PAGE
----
To the Editor:
Re “Mixed Results for Mideast Democracy” (editorial, Jan. 16):
As you make clear, the road to democracy in Muslim-majority countries in the Middle East is abundant with obstacles, large and small. One thing should be obvious to all, however, and that is the fact that there is nothing intrinsically incompatible between Islam and democratic governance, contrary to a position argued by some American anti-Muslim activists.
The turmoil in Egypt, for example, has more to do with the legacy of the postwar authoritarian regimes of Nasser, Sadat and Mubarak and the power of the military than with religion.
But by refusing even to describe President Mohamed Morsi’s illegal ouster as a “coup,” American foreign policy and its meek statements of “concern” as hundreds of nonviolent protesters are shot in the streets by Egyptian security forces have contributed much to Muslim cynicism about Western democratizing efforts.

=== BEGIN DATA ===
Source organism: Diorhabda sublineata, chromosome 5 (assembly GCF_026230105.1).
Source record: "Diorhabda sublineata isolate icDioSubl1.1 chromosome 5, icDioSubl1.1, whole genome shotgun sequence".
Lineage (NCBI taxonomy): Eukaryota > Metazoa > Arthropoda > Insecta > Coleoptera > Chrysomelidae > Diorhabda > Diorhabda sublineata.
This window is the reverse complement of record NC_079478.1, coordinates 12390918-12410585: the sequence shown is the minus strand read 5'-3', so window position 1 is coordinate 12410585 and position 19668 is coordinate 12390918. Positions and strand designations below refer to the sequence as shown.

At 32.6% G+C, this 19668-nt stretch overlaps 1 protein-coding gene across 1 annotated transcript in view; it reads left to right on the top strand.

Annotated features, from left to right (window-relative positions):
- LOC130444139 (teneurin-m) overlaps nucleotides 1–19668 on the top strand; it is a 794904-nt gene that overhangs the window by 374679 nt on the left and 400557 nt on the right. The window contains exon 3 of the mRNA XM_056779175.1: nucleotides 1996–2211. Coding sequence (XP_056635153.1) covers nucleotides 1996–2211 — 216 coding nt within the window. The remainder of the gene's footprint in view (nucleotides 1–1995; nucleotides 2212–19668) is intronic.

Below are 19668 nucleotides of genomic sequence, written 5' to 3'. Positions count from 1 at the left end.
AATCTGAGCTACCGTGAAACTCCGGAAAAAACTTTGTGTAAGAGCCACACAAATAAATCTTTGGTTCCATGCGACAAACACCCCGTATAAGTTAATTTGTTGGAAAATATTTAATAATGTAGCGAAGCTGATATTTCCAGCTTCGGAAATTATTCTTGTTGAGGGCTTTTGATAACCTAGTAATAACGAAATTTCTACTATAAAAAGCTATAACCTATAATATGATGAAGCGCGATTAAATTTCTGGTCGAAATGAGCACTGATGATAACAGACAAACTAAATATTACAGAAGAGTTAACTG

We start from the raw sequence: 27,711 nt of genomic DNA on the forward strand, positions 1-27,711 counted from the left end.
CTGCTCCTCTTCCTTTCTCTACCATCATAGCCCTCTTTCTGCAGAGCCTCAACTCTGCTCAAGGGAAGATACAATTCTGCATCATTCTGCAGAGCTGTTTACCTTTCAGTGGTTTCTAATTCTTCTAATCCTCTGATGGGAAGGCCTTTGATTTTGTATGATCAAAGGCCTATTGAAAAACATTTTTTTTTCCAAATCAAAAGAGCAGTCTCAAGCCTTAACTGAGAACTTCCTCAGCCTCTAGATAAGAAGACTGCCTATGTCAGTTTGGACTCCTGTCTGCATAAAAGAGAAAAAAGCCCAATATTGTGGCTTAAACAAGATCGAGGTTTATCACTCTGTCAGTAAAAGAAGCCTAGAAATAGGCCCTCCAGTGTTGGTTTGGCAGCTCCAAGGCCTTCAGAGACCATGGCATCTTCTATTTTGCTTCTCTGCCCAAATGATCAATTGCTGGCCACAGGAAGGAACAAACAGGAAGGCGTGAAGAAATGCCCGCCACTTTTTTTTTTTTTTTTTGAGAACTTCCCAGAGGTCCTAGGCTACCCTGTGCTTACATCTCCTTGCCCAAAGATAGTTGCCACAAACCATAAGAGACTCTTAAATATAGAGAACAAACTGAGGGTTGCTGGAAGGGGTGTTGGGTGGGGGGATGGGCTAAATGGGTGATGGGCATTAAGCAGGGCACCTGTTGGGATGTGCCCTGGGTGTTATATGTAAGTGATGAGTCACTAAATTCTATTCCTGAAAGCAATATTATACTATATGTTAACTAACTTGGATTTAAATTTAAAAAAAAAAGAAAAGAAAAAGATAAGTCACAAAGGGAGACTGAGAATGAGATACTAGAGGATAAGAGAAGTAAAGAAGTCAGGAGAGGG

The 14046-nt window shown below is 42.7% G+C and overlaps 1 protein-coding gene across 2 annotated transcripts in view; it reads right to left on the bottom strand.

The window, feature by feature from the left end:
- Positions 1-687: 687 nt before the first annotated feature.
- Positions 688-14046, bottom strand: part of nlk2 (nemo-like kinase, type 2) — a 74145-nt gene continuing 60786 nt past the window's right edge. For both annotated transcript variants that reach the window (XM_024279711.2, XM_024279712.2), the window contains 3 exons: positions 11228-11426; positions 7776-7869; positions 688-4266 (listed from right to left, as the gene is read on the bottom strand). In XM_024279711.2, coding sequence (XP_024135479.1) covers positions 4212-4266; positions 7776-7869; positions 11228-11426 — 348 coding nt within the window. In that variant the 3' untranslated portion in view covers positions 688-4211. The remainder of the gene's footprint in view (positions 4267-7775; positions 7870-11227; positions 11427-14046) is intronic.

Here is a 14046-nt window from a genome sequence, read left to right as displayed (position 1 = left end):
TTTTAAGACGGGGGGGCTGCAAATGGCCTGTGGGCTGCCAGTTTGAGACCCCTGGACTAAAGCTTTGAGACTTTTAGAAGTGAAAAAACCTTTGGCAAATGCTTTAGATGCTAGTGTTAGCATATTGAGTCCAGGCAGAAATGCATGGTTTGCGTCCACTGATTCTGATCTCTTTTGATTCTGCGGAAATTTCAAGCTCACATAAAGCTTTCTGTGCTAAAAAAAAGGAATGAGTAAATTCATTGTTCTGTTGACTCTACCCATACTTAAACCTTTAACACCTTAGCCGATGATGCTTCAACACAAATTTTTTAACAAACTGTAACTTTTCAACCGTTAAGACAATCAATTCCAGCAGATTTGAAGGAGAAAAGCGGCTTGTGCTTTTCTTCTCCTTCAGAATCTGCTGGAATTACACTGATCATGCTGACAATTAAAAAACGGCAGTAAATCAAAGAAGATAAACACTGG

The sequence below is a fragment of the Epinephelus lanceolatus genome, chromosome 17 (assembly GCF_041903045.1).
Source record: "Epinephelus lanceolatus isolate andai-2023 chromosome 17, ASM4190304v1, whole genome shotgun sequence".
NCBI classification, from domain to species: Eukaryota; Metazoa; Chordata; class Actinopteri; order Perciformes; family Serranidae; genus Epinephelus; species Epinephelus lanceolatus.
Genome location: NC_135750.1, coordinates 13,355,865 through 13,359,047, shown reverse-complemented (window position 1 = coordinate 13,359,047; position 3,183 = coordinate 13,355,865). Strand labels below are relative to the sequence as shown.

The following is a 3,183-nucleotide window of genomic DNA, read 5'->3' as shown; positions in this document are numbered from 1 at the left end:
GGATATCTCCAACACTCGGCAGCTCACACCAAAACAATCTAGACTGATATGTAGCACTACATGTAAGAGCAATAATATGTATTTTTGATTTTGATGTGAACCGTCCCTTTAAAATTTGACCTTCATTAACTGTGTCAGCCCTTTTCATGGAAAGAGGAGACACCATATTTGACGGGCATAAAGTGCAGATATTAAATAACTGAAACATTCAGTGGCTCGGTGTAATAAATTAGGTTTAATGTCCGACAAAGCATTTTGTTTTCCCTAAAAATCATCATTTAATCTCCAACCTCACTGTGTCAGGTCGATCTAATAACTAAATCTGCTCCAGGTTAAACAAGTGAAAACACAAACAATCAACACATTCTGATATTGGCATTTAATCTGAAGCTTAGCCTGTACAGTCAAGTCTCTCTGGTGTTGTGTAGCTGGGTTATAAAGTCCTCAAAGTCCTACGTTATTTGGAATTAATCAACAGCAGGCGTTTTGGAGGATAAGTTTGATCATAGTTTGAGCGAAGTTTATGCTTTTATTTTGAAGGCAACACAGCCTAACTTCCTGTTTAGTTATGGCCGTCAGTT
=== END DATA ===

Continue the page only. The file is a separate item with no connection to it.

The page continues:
Muslim Americans will continue to support those in the Muslim world who are struggling for a peaceful transition to civilian democratic rule and who advance a vision of Islam that is open-minded, tolerant and inclusive.
Philadelphia, Jan. 16, 2014
The writer is executive director of the Philadelphia chapter of the Council on American Islamic Relations.